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Melanoma Awareness- May 2015 Cancer Demystified

Every year in the United States, 80,000 people are diagnosed with melanoma, the most deadly type of skin cancer resulting in 13,000 estimated deaths yearly.  Melanoma is a particular type of skin cancer that begins in the pigment cells of your skin and can develop in anyone, regardless of skin color. 

The most important warning sign for melanoma is any change in size, shape, or color of a mole. Melanoma can grow anywhere on the body. It most often occurs on the upper back in men and women and on the legs in women. Less often, it can grow in other places, such as on the soles of feet and palms of hands.

Melanoma and other skin cancers result from damage to the skin cells, most often by UV radiation found in sunlight and tanning beds.  Some risk factors for melanoma include:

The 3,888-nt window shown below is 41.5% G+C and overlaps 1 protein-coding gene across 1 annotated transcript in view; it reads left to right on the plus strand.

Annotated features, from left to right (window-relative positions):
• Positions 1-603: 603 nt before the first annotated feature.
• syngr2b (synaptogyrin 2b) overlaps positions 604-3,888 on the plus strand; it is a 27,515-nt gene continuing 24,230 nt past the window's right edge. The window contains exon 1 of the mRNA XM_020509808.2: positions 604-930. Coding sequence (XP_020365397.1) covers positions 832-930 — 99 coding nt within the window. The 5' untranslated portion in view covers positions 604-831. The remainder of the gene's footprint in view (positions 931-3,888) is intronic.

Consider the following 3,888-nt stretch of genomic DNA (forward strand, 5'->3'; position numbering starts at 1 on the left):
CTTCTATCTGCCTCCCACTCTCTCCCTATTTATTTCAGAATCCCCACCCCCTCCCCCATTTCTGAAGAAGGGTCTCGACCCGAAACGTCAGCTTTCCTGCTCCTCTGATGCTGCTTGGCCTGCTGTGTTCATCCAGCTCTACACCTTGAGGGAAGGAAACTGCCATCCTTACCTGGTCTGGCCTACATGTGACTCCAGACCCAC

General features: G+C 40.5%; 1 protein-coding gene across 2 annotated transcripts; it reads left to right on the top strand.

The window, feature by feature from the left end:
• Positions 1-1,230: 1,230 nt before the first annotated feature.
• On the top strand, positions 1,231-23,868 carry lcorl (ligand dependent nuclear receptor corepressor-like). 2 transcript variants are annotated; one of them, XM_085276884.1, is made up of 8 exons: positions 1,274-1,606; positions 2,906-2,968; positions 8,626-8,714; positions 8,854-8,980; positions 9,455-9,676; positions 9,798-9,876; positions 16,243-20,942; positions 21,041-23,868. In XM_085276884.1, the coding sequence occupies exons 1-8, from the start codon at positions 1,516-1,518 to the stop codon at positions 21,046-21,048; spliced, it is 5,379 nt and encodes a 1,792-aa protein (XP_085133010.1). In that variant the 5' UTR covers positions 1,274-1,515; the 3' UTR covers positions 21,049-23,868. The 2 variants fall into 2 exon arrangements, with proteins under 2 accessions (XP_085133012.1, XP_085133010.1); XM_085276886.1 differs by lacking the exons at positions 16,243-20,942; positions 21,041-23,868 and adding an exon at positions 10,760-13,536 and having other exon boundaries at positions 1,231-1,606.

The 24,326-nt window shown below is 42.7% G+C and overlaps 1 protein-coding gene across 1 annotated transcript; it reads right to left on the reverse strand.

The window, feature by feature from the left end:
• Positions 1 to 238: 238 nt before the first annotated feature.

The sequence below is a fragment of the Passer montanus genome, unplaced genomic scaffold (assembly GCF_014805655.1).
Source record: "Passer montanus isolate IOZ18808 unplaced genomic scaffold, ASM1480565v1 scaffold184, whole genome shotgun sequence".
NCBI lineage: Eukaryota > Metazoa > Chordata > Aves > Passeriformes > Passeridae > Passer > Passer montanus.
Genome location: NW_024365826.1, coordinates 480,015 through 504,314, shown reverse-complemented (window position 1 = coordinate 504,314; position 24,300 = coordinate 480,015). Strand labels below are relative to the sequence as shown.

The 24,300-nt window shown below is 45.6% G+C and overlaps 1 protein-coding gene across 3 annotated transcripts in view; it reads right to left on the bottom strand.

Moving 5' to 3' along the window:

1. Fair skin that sunburns easily, along with blonde or red hair, freckles, and fair colored eyes.
  2. History of blistering sunburns.
  3. Excessive exposure to the sun.
  4. Moles.
  5. Weak immune system, such as transplant patients and patients with HIV/AIDS.
  6. Family history of skin cancer

There are several ways to protect yourself from the sun such as avoiding the sun between 10 a.m. and 4 p.m., when UV rays are the strongest, wear sunscreen year around, wear protective clothing, avoid tanning beds, and check your skin monthly for any changes.

Please remember, a tan is your skin’s response to injury.  It is not a sign of good health. Therefore, be bold and embrace your pale!

Posted In: Cancer Demystified by Dr. Kris Gast
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